Shetland ponies ‘dumped by irresponsible owners’

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ANIMAL rescue centres are reporting a rise in the number of Shetland ponies being dumped by owners who bought them in the mistaken belief that they would make cuddly pets.

The craze for miniature horses was boosted by a television advert that featured Shetland ponies dancing, moon-walking and tapping their hooves to the Fleetwood Mac track Everywhere.

A one-month old Shetland pony at last year's Royal Highland show. Picture: Ian Rutherford

A one-month old Shetland pony at last year's Royal Highland show. Picture: Ian Rutherford

Although the breed has always been popular, the advert for the “3” phone company turned the prancing ponies into YouTube stars.

Another advert, for Visit Scotland, featuring the same ponies wearing Fair Isle jumpers, was shown in cinemas and online.

Yesterday, Helen Thompson, one of the country’s leading Shetland breeders, said the dancing ponies advert, described as the funniest ever, brought the animals worldwide attention but she claimed that the growing numbers being abandoned at animal centres was down to irresponsible breeders flooding the market with foals to make money.

“There have always been too many ponies being bred, of all breeds. Without a doubt, there are too many ponies about, but not just Shetland ponies – ponies throughout the Highlands, Scotland and the UK,” said Ms Thompson, chairwoman of Pony Breeders of Shetland.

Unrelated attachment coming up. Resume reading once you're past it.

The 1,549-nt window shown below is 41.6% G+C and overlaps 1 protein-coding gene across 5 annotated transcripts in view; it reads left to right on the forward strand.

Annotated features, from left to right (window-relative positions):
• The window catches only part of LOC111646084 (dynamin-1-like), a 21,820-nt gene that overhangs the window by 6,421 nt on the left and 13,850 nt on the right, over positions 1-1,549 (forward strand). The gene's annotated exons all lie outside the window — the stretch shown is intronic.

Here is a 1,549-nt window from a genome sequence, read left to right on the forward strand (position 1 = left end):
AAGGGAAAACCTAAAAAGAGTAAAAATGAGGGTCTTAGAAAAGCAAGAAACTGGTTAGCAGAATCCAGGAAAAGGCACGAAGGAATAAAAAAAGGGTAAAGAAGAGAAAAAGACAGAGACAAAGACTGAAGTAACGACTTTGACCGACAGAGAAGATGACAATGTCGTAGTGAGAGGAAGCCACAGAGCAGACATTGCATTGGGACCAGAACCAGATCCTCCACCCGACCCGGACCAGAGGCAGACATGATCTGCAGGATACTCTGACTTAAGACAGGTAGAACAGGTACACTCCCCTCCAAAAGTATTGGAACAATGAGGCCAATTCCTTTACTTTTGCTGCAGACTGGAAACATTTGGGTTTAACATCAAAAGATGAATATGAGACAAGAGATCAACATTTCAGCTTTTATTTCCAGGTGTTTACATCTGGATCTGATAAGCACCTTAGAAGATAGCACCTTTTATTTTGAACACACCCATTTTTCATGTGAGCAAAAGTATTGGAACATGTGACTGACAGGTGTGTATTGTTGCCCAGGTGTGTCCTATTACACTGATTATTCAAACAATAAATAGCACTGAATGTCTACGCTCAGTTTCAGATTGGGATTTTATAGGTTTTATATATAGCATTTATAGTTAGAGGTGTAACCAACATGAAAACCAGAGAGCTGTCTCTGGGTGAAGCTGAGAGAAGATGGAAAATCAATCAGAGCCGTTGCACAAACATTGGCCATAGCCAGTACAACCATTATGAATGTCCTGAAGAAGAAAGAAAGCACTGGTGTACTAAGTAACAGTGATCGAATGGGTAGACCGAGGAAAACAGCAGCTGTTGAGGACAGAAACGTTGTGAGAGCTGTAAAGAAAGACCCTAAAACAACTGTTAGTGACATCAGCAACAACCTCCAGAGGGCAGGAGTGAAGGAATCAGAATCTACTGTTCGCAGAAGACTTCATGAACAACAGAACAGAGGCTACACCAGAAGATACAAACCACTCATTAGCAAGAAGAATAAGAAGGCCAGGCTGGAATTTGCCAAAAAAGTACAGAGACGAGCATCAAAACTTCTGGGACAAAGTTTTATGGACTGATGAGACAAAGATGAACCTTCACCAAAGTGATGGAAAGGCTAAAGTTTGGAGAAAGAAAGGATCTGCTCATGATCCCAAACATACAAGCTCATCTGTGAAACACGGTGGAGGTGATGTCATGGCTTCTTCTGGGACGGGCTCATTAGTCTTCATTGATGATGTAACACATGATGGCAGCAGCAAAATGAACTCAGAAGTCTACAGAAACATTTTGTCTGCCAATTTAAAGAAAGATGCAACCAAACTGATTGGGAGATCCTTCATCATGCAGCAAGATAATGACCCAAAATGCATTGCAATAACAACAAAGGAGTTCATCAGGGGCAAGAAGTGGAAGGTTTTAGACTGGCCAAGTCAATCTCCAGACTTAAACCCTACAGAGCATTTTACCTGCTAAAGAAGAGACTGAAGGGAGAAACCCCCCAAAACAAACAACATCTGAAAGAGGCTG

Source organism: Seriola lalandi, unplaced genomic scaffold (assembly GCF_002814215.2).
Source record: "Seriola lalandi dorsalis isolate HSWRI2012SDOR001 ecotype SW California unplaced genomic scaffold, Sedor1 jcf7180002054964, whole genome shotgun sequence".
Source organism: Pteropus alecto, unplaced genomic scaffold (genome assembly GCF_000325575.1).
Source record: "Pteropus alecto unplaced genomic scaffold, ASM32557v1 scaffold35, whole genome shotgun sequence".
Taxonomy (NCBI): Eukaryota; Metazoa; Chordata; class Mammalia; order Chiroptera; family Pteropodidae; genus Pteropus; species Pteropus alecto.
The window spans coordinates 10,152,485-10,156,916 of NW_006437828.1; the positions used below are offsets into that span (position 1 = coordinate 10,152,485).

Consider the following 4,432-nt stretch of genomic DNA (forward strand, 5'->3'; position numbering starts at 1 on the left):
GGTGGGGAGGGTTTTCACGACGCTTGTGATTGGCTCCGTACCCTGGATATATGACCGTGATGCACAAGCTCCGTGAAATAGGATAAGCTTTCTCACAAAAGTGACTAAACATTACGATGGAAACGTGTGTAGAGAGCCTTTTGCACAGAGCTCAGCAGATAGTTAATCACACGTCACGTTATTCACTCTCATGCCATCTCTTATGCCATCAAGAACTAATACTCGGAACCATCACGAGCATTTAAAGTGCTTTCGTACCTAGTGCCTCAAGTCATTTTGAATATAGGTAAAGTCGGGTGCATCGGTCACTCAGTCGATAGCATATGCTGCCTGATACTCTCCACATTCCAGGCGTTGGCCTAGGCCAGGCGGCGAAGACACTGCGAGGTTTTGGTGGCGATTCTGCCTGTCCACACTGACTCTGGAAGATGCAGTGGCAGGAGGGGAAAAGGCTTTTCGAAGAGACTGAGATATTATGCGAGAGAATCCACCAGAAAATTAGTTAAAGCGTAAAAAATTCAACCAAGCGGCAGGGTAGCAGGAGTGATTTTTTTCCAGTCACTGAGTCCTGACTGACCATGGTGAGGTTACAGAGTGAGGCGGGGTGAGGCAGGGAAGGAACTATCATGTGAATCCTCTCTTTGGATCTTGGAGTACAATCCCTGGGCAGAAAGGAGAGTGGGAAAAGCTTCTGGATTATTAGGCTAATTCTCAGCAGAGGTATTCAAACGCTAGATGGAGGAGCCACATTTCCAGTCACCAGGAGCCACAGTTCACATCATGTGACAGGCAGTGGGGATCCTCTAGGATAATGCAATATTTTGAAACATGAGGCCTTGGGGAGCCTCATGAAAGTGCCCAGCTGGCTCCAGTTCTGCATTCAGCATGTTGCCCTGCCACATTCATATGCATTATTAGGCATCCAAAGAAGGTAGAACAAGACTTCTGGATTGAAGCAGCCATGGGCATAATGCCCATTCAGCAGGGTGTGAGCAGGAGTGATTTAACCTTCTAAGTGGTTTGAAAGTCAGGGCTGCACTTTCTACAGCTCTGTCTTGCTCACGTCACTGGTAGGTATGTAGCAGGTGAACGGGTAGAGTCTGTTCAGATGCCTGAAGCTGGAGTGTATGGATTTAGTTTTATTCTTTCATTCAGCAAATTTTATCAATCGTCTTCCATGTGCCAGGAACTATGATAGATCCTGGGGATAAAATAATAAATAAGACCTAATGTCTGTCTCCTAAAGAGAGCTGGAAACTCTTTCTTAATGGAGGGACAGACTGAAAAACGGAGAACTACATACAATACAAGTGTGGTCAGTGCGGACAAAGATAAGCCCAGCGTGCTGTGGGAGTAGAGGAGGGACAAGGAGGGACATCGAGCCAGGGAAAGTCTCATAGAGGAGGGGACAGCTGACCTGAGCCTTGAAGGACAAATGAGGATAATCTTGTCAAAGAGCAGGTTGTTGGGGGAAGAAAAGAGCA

“There are problems about the numbers. I enjoyed the advert, but the breed will always have too many numbers, because of irresponsible owners wanting to make money.

“People think of the ponies as pets, but they are working horses. We race them, which is good for the breed.”

Scottish SPCA chief superintendent Mike Flynn said there had been a notable rise in the numbers of people contacting rescue and rehoming centres wanting to hand over their horses.

“Year on year we have seen a notable rise in the number of people contacting our rescue and rehoming centres to discuss giving up their horse,” he said.

“In the majority of cases, the reason given by the owner is that they can no longer meet the huge costs involved in horse ownership and this is always particularly evident in the lead-up to winter, with people worried they will not be able to provide supplementary feeding for their horses over the colder months..

“We took in 40 equines in 2013 and have already rescued 26 this year, some of which had been neglected by their owners due to financial issues. In several cases horses required urgent veterinary attention but had been left to suffer because their owner could not afford the vet bills.”

Mr Flynn added: “While most people know we rehome dogs, cats and small animals, there is less awareness of the fact that we rescue, rehabilitate and find new owners for horses and ponies at both our Edinburgh and Lothians and Aberdeenshire centres.

“It is extremely rewarding to offer an animal a second chance in life and we would certainly encourage anyone thinking of taking on an equine to contact us.

“However, we would always encourage anyone thinking of taking on a horse or pony to bear in mind the considerable costs involved. In the current economic climate, feed, tack, farriers’ fees, livery costs and vets’ bills mean this is a luxury that few people can afford.”

Vicki Alford, horse rehoming manager at the Blue Cross in Burford, Oxfordshire, said her organisation took in eight ponies in 2003, but 63 last year.

She said: “This is the equine equivalent to the handbag dog trend.

“Small ponies are very popular with families who want to get their children a pet.

“But despite their size, Shetlands can be very strong and require as much care and management as any other larger horse.”